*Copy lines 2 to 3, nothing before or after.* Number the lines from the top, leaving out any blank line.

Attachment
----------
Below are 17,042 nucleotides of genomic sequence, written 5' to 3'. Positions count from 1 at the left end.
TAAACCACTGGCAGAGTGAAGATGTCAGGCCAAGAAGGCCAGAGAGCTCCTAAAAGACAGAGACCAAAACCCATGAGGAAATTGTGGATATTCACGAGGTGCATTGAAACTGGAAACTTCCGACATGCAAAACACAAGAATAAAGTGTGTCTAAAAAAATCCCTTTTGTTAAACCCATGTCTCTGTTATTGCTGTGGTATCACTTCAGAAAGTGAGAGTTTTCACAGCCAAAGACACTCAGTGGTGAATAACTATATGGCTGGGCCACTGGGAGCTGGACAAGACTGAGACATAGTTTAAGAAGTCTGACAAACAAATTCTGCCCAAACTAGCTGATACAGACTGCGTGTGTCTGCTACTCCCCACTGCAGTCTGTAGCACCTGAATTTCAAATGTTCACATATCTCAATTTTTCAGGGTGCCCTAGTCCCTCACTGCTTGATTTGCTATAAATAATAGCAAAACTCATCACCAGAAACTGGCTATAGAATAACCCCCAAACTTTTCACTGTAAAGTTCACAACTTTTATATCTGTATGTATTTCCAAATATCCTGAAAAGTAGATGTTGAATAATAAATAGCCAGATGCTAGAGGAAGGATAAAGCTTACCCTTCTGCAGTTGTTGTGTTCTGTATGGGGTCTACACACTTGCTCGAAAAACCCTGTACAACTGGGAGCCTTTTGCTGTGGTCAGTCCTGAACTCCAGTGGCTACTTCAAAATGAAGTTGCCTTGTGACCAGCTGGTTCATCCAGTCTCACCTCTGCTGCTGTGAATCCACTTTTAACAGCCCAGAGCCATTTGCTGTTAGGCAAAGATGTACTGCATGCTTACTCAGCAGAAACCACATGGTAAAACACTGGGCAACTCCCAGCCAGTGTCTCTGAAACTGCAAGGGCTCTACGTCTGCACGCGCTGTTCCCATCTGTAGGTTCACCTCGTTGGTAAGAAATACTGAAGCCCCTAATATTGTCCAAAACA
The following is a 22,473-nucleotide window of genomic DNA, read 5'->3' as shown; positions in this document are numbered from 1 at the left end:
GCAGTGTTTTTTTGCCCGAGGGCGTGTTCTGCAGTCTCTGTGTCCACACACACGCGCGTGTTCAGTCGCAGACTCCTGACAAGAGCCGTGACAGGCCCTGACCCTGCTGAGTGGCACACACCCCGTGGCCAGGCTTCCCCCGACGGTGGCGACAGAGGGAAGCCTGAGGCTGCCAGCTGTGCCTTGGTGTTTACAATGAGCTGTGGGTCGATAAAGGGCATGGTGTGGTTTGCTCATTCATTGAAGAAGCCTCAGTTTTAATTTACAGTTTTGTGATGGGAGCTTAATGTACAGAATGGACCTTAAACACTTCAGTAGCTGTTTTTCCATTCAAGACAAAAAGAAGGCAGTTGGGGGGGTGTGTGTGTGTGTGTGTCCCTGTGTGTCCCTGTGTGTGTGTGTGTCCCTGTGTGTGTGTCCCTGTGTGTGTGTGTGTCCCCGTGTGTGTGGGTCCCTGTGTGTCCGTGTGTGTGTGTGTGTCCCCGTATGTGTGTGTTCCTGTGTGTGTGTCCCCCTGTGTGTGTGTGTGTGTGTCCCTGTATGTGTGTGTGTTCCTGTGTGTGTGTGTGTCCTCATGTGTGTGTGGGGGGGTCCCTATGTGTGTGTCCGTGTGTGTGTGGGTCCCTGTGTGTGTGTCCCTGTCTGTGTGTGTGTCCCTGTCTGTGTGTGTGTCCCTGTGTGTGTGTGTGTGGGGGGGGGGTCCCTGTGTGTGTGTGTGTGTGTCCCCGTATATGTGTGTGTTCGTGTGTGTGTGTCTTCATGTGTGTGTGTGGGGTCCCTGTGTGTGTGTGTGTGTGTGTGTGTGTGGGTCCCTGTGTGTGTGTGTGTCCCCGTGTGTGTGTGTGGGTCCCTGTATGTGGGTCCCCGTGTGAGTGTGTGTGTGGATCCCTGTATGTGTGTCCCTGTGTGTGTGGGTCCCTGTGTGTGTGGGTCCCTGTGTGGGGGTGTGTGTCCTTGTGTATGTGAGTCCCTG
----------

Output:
TAAACCACTGGCAGAGTGAAGATGTCAGGCCAAGAAGGCCAGAGAGCTCCTAAAAGACAGAGACCAAAACCCATGAGGAAATTGTGGATATTCACGAGGTGCATTGAAACTGGAAACTTCCGACATGCAAAACACAAGAATAAAGTGTGTCTAAAAAAATCCCTTTTGTTAAACCCATGTCTCTGTTATTGCTGTGGTATCACTTCAGAAAGTGAGAGTTTTCACAGCCAAAGACACTCAGTGGTGAATAACTATATGGCTGGGCCACTGGGAGCTGGACAAGACTGAGACATAGTTTAAGAAGTCTGACAAACAAATTCTGCCCAAACTAGCTGATACAGACTGCGTGTGTCTGCTACTCCCCACTGCAGTCTGTAGCACCTGAATTTCAAATGTTCACATATCTCAATTTTTCAGGGTGCCCTAGTCCCTCACTGCTTGATTTGCTATAAATAATAGCAAAACTCATCACCAGAAACTGGCTATAGAATAACCCCCAAACTTTTCACTGTAAAGTTCACAACTTTTATATCTGTATGTATTTCCAAATATCCTGAAAAGTAGATGTTGAATAATAAATAGCCAGATGCTAGAGGAAGGATAAAGCTTACCCTTCTGCAGTTGTTGTGTTCTGTATGGGGTCTACACACTTGCTCGAAAAACCCTGTACAACTGGGAGCCTTTTGCTGTGGTCAGTCCTGAACTCCAGTGGCTACTTCAAAATGAAGTTGCCTTGTGACCAGCTGGTTCATCCAGTCTCACCTCTGCTGCTGTGAATCCACTTTTAACAGCCCAGAGCCATTTGCTGTTAGGCAAAGATGTACTGCATGCTTACTCAGCAGAAACCACATGGTAAAACACTGGGCAACTCCCAGCCAGTGTCTCTGAAACTGCAAGGGCTCTACGTCTGCACGCGCTGTTCCCATCTGTAGGTTCACCTCGTTGGTAAGAAATACTGAAGCCCCTAATATTGTCCAAAACA
The following is a 22,473-nucleotide window of genomic DNA, read 5'->3' as shown; positions in this document are numbered from 1 at the left end: